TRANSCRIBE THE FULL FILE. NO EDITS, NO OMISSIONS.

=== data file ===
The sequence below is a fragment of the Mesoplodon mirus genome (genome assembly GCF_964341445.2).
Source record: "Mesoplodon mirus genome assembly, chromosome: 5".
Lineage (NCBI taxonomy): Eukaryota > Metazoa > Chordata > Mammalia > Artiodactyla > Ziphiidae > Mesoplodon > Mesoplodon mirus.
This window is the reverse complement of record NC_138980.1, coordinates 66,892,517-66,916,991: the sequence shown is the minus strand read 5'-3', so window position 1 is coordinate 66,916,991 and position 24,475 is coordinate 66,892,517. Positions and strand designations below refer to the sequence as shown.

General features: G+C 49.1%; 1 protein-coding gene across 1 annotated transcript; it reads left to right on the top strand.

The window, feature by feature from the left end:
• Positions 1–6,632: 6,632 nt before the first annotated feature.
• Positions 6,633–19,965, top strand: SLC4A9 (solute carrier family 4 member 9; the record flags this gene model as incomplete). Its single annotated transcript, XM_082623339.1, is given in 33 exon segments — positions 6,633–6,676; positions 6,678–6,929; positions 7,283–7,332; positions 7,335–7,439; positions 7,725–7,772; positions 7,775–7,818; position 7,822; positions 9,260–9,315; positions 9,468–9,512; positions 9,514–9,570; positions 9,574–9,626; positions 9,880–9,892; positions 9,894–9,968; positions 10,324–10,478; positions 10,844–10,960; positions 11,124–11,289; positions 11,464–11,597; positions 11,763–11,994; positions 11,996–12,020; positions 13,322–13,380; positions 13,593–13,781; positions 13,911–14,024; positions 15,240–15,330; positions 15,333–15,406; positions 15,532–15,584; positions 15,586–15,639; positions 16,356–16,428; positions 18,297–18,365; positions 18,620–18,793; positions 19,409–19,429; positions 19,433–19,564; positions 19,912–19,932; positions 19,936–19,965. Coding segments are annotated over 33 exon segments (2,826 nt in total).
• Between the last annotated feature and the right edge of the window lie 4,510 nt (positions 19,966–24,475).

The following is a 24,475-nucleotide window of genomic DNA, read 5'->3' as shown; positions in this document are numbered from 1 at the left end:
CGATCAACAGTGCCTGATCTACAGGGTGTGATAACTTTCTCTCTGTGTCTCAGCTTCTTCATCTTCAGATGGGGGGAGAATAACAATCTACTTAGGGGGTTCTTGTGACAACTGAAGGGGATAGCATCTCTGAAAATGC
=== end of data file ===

The sequence below is a fragment of the Mesoplodon mirus genome (genome assembly GCF_964341445.2).
Source record: "Mesoplodon mirus genome assembly, chromosome: 5".
Lineage (NCBI taxonomy): Eukaryota > Metazoa > Chordata > Mammalia > Artiodactyla > Ziphiidae > Mesoplodon > Mesoplodon mirus.
This window is the reverse complement of record NC_138980.1, coordinates 66,892,517-66,916,991: the sequence shown is the minus strand read 5'-3', so window position 1 is coordinate 66,916,991 and position 24,475 is coordinate 66,892,517. Positions and strand designations below refer to the sequence as shown.

General features: G+C 49.1%; 1 protein-coding gene across 1 annotated transcript; it reads left to right on the top strand.

The window, feature by feature from the left end:
• Positions 1–6,632: 6,632 nt before the first annotated feature.
• Positions 6,633–19,965, top strand: SLC4A9 (solute carrier family 4 member 9; the record flags this gene model as incomplete). Its single annotated transcript, XM_082623339.1, is given in 33 exon segments — positions 6,633–6,676; positions 6,678–6,929; positions 7,283–7,332; positions 7,335–7,439; positions 7,725–7,772; positions 7,775–7,818; position 7,822; positions 9,260–9,315; positions 9,468–9,512; positions 9,514–9,570; positions 9,574–9,626; positions 9,880–9,892; positions 9,894–9,968; positions 10,324–10,478; positions 10,844–10,960; positions 11,124–11,289; positions 11,464–11,597; positions 11,763–11,994; positions 11,996–12,020; positions 13,322–13,380; positions 13,593–13,781; positions 13,911–14,024; positions 15,240–15,330; positions 15,333–15,406; positions 15,532–15,584; positions 15,586–15,639; positions 16,356–16,428; positions 18,297–18,365; positions 18,620–18,793; positions 19,409–19,429; positions 19,433–19,564; positions 19,912–19,932; positions 19,936–19,965. Coding segments are annotated over 33 exon segments (2,826 nt in total).
• Between the last annotated feature and the right edge of the window lie 4,510 nt (positions 19,966–24,475).

The following is a 24,475-nucleotide window of genomic DNA, read 5'->3' as shown; positions in this document are numbered from 1 at the left end:
CGATCAACAGTGCCTGATCTACAGGGTGTGATAACTTTCTCTCTGTGTCTCAGCTTCTTCATCTTCAGATGGGGGGAGAATAACAATCTACTTAGGGGGTTCTTGTGACAACTGAAGGGGATAGCATCTCTGAAAATGC